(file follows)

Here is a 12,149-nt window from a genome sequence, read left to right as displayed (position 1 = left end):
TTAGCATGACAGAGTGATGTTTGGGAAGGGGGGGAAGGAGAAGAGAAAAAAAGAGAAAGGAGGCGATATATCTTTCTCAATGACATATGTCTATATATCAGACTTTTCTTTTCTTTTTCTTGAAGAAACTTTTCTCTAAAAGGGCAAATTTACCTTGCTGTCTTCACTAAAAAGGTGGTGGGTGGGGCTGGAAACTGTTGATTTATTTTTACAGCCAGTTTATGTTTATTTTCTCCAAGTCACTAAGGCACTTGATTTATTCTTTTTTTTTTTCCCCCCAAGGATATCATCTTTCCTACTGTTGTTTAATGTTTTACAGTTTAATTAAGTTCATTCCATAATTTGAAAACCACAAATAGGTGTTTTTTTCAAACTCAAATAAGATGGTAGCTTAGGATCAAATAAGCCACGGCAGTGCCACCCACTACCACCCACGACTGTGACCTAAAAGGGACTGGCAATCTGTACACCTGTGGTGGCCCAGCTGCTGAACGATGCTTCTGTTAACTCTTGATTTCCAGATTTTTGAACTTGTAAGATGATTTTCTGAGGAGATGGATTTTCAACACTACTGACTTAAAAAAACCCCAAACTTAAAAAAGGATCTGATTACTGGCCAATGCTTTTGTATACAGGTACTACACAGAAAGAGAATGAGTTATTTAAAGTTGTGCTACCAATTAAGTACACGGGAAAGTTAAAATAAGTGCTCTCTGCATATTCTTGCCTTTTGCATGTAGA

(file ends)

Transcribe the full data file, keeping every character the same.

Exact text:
Here is a 12,149-nt window from a genome sequence, read left to right as displayed (position 1 = left end):
TTAGCATGACAGAGTGATGTTTGGGAAGGGGGGGAAGGAGAAGAGAAAAAAAGAGAAAGGAGGCGATATATCTTTCTCAATGACATATGTCTATATATCAGACTTTTCTTTTCTTTTTCTTGAAGAAACTTTTCTCTAAAAGGGCAAATTTACCTTGCTGTCTTCACTAAAAAGGTGGTGGGTGGGGCTGGAAACTGTTGATTTATTTTTACAGCCAGTTTATGTTTATTTTCTCCAAGTCACTAAGGCACTTGATTTATTCTTTTTTTTTTTCCCCCCAAGGATATCATCTTTCCTACTGTTGTTTAATGTTTTACAGTTTAATTAAGTTCATTCCATAATTTGAAAACCACAAATAGGTGTTTTTTTCAAACTCAAATAAGATGGTAGCTTAGGATCAAATAAGCCACGGCAGTGCCACCCACTACCACCCACGACTGTGACCTAAAAGGGACTGGCAATCTGTACACCTGTGGTGGCCCAGCTGCTGAACGATGCTTCTGTTAACTCTTGATTTCCAGATTTTTGAACTTGTAAGATGATTTTCTGAGGAGATGGATTTTCAACACTACTGACTTAAAAAAACCCCAAACTTAAAAAAGGATCTGATTACTGGCCAATGCTTTTGTATACAGGTACTACACAGAAAGAGAATGAGTTATTTAAAGTTGTGCTACCAATTAAGTACACGGGAAAGTTAAAATAAGTGCTCTCTGCATATTCTTGCCTTTTGCATGTAGA